English Opera Company: Maritana

Event Information

Olympic Theatre

Proprietor / Lessee:
Mrs. John Wood

Manager / Director:
Mrs. John Wood
Benjamin A. Baker

Anthony, Jr. Reiff [vn-cond.-composer]

Event Type:

Record Information


Last Updated:
11 September 2011

Performance Date(s) and Time(s)

04 Jul 1864, 8:00 PM
05 Jul 1864, 8:00 PM
06 Jul 1864, 8:00 PM
07 Jul 1864, 8:00 PM
08 Jul 1864, 8:00 PM
09 Jul 1864, 8:00 PM

Program Details

Opening Night of the English Opera Company.

Performers and/or Works Performed

Composer(s): Wallace
Text Author: Fitzball
Participants:  Louisa Myers (role: Lazarillo);  John [basso] Clark (role: King Charles II of Spain);  G. Warren [bass] White (role: Marquis de Montefiori);  Mrs. N. E. Burroughs (role: Marchioness);  William Castle (role: Don Caesar);  Sherwood C. Campbell (role: Don José de Santarem);  Madame Comte Borchard (role: Maritana)


Announcement: New York Clipper, 02 July 1864.

Advertisement: New York Clipper, 02 July 1864, 96.

An “efficient Orchestra, under the direction of Mr. Anthony Reiff.”

Announcement: New York Herald, 02 July 1864.

Advertisement: New York Herald, 03 July 1864.


Advertisement: New-York Daily Tribune, 03 July 1864.

Advertisement: New York Herald, 04 July 1864.

Announcement: New-York Times, 04 July 1864, 4.

“The house passes into the hands of an English opera company, composed of a portion of Mr. L.F. Harrison’s Philadelphia troupe.  The opening opera is ‘Maritana.’ . . . Anthony Rieff [sic], who has suffered and grown strong in the cause, is the musical conductor.”

Advertisement: New-York Times, 04 July 1864, 7.


Announcement: New-York Daily Tribune, 04 July 1864.

Review: New-York Times, 06 July 1864, 4.

Wallace’s opera of ‘Maritana’ was produced here on Monday, by a small opera company, under the management of Mr. B.A. Baker, and direction of Mr. Anthony Reiff. . . . There was a small orchestra and a sufficient chorus.  The performance was only moderately good.”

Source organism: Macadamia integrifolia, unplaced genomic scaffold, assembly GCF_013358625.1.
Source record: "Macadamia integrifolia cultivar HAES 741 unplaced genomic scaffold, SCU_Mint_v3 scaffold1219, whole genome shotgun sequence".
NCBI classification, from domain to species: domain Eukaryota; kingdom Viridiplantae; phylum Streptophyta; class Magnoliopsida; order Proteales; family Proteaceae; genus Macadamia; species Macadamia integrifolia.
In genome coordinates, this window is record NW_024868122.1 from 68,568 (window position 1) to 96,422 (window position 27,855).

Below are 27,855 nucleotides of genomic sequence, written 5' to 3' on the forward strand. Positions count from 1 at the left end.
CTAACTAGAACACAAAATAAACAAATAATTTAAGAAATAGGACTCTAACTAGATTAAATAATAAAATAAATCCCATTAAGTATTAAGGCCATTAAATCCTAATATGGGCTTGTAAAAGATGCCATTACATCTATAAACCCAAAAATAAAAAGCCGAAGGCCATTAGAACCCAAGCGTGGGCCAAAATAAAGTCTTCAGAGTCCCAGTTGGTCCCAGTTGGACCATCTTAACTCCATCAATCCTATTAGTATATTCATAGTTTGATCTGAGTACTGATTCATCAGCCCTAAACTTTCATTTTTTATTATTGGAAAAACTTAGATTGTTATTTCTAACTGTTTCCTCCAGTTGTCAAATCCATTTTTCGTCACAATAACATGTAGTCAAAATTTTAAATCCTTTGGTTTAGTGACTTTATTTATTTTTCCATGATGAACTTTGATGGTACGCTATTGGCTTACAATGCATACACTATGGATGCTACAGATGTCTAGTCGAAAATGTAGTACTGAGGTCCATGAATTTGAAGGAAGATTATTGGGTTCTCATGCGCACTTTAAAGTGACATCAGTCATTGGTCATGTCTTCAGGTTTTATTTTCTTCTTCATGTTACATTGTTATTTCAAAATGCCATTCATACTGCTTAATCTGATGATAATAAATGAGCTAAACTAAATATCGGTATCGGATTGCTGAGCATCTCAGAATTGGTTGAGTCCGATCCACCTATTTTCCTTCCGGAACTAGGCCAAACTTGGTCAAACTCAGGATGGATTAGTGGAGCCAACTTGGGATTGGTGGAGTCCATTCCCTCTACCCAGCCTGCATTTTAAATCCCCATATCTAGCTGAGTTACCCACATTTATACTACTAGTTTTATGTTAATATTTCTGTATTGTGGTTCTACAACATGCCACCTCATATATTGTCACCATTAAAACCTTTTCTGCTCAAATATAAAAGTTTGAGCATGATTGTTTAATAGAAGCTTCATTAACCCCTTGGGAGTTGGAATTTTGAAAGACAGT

Review: New-York Daily Tribune, 06 July 1864, 5.

“The Fourth of July is a jubilee of freedom for the theaters.  As a custom they are closed after that till the Autumn. . . . The Olympic Theatre, however, is an exception.  That reopened on the 4th for a season of English opera.  We consider it a hazardous undertaking to try opera when the acting drama ceases to draw; moreover, the public are si[n]ce the building of an Academy of Music or very large opera-house, very little used to look to the acting theaters for musical entertainments, and hence require special spurring to excite their artistic sympathies in that direction. The company played . . . “Maritana There were several encores, the fine baritone of Mr. Campbell meeting with particular favor. The chorus was increased over that heard in Niblo’s Saloon; so, too, the orchestra, led with spirit by Mr. Reiff.”

Review: New York Herald, 08 July 1864, 1.

“Maritana has been sung at this theatre this week to very excellent houses. . . . This is the best English opera company ever heard in this country.  The Pyne and Harrison troupe cannot be compared to them as a whole.  They are very well supported by the minor singers, and should be supported by the public also.  How can we ever expect English opera if we persistently refuse to patronize it?”

Announcement: New York Clipper, 09 July 1864, 102.

Advertisement: New-York Times, 09 July 1864.


Review: New York Clipper, 16 July 1864, 110.

“[Q]uite a full attendance. . . . The cast at the Olympic is really the best ever seen in this country, and throughout they interpreted the music of the opera artistically, the solos and the choruses being very effectively rendered, as were the orchestral portions. . . . as a whole, we doubt whether it was ever better rendered than it has been at the Olympic the past week. The audience on Friday night were inclined at first to be hypercritical, but it was not long before the excellence of the vocalism and the admirable rendering of the principal gems of the opera drew forth loud and repeated outbursts of applause, encores being insisted upon in several instances, Messrs. Campbell and Castle monopolizing the lion’s share, although the two prominent lady artists were duly honored. Campbell’s rendering of that charming melody, ‘In happy moments,’ and Castle’s ‘Let me like a soldier die,’ elicited deserved encores, and Miss Myers also was deservedly applauded for her singing in the second and last acts.  This charming young artist is rapidly attaining a popularity her estimable private character and excellence of performance fully entitle her to, and we are glad to record her success.  On the whole, we have never before had so satisfactory a presentation of English opera as is now given at the Olympic.”

Review: New York Post, 17 July 1864, 2.

Just a mention.  “The English opera season at the Olympic Theatre is meeting with a success which does not always attend these enterprises.  ‘Maritana’ and ‘Fra Diavolo’ have each had a run of a week.”